Staffing Nursing Homes Was Hard Before the Pandemic. Now It’s Even Tougher.
A patient at the Magnolia Rehabilitation and Nursing Center in Riverside, California, is evacuated during a coronavirus outbreak last month. Long-term care residents and staff account for more than half of all coronavirus deaths in some states. Chris Carlson / The Associated Press
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Residents have fallen ill with the new coronavirus in both the Worcester, Massachusetts, nursing homes where Kwaku Tsibo Bondah works. Protective equipment is in short supply, he said, and many of his colleagues have tested positive or are calling in sick because they’re afraid to come to work.
“It’s really challenging … everybody is in a state of anxiety,” said Bondah, a licensed practical nurse. “Because you are going into a room with someone who has COVID-19 there.”
Many nursing homes and assisted living facilities were short-staffed before the coronavirus pandemic hit. Now it’s even harder to recruit and retain nurses needed to care for residents and stop infection from spreading.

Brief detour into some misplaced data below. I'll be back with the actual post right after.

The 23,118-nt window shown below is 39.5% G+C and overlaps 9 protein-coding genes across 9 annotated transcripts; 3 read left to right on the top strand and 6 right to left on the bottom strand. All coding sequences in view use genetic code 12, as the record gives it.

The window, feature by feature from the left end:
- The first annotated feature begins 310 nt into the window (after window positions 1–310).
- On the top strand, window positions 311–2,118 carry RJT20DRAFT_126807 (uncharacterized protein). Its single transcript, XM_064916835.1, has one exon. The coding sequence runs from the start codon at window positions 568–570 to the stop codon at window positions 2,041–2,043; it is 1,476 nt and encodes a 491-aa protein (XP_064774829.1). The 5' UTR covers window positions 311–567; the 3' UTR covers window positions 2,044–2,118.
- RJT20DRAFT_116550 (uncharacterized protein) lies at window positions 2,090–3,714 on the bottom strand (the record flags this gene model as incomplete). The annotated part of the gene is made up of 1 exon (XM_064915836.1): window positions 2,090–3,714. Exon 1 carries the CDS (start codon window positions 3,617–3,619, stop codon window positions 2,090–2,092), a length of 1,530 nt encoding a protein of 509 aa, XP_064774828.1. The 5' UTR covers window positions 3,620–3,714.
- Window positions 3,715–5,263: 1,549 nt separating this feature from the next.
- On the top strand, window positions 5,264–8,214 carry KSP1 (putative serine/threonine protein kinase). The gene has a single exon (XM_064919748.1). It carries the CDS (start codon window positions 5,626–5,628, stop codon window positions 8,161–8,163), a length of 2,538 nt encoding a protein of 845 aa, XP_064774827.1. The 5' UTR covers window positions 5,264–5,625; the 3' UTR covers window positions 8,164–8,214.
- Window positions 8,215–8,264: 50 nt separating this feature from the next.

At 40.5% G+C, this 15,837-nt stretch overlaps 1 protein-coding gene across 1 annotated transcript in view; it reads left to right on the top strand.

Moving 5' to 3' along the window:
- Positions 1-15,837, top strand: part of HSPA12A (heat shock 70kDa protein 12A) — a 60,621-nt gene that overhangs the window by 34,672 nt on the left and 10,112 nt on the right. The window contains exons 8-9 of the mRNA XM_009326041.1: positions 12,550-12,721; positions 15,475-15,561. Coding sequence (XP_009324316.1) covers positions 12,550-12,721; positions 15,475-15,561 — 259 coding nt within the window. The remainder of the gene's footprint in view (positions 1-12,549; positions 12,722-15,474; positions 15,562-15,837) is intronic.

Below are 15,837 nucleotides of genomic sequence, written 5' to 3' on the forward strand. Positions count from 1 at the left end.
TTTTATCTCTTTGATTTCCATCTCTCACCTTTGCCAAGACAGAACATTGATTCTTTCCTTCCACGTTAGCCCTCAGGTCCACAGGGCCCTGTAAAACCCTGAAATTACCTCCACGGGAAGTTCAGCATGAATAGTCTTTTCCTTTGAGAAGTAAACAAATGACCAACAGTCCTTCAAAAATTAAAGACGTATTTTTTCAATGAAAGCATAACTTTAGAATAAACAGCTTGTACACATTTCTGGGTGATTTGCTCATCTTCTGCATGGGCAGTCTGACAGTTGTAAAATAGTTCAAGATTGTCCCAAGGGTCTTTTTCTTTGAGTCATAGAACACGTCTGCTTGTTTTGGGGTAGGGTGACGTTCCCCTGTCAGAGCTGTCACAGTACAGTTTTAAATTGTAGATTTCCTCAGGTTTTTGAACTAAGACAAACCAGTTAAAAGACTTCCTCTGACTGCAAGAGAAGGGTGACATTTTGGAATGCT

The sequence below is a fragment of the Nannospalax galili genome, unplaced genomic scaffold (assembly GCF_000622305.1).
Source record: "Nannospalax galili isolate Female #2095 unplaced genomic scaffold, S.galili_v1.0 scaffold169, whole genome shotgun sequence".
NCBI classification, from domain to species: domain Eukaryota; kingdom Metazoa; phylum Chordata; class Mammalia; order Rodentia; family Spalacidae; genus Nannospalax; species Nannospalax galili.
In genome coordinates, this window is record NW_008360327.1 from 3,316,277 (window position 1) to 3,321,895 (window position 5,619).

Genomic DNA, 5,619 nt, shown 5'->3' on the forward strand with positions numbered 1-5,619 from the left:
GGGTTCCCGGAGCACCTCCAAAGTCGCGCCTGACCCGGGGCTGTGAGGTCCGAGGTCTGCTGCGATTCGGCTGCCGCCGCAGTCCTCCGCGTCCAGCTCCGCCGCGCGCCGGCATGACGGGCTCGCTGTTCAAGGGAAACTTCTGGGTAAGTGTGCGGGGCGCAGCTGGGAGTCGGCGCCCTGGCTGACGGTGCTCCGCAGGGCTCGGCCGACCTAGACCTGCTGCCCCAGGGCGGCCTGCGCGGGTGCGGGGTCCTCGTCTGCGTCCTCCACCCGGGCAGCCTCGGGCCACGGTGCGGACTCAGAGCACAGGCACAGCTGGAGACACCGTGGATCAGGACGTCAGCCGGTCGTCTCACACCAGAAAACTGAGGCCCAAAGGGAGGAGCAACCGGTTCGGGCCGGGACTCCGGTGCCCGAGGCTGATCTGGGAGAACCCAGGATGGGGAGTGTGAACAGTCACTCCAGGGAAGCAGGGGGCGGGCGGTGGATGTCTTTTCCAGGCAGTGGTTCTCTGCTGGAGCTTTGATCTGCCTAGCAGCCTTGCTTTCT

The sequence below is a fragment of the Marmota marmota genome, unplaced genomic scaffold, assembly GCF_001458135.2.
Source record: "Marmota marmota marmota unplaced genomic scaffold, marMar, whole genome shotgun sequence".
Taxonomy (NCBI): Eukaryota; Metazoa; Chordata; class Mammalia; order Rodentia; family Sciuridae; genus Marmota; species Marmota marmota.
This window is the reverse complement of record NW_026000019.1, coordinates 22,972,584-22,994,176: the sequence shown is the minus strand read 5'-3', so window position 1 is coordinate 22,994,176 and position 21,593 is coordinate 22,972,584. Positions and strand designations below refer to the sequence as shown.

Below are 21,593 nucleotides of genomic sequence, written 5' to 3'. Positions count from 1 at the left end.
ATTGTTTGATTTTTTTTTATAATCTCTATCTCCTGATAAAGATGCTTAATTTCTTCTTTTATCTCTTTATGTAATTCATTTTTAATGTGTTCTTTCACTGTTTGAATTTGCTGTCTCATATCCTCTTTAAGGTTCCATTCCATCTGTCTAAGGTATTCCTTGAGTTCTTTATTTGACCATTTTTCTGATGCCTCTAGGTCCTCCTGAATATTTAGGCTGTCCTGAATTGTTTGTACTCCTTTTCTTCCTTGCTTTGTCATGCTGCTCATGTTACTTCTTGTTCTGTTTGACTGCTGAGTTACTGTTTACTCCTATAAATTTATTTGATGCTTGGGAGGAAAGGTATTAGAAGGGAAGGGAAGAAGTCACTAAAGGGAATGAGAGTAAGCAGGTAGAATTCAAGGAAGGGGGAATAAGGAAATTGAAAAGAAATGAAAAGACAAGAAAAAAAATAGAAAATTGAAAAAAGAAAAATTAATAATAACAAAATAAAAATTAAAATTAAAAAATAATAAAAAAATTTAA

When nurses and nurse aides are stretched thin, they end up cutting corners. They might fail to wash their hands often enough, or try to lift a frail person by themselves — harming themselves or the people in their care, advocates and people who study the direct care workforce say.
“We need to have enough staff to appropriately support the staff in there who are putting their lives on the line,” said Mairead Painter, Connecticut’s long-term care ombudsman. “When you’re working short, you make decisions you may not make on a good day.”
Governors and health agencies nationwide are developing “strike teams” of National Guard members and clinicians to help manage coronavirus outbreaks in long-term care facilities. But some state leaders also are trying to solve longer-term staffing problems.
Massachusetts and Colorado have launched websites to match job seekers with open long-term and residential care positions. Massachusetts is providing $1,000 bonuses for hires who stay on the job for a month, and Arkansas is boosting pay for nurses and other direct care workers from April 5 through the end of May.
Illinois is among the states letting facilities hire nurses with an out-of-state or recently expired credential and temporarily hire unskilled workers to help feed and clothe residents — a role made possible for the time being by looser federal training and certification requirements for nurse aides.
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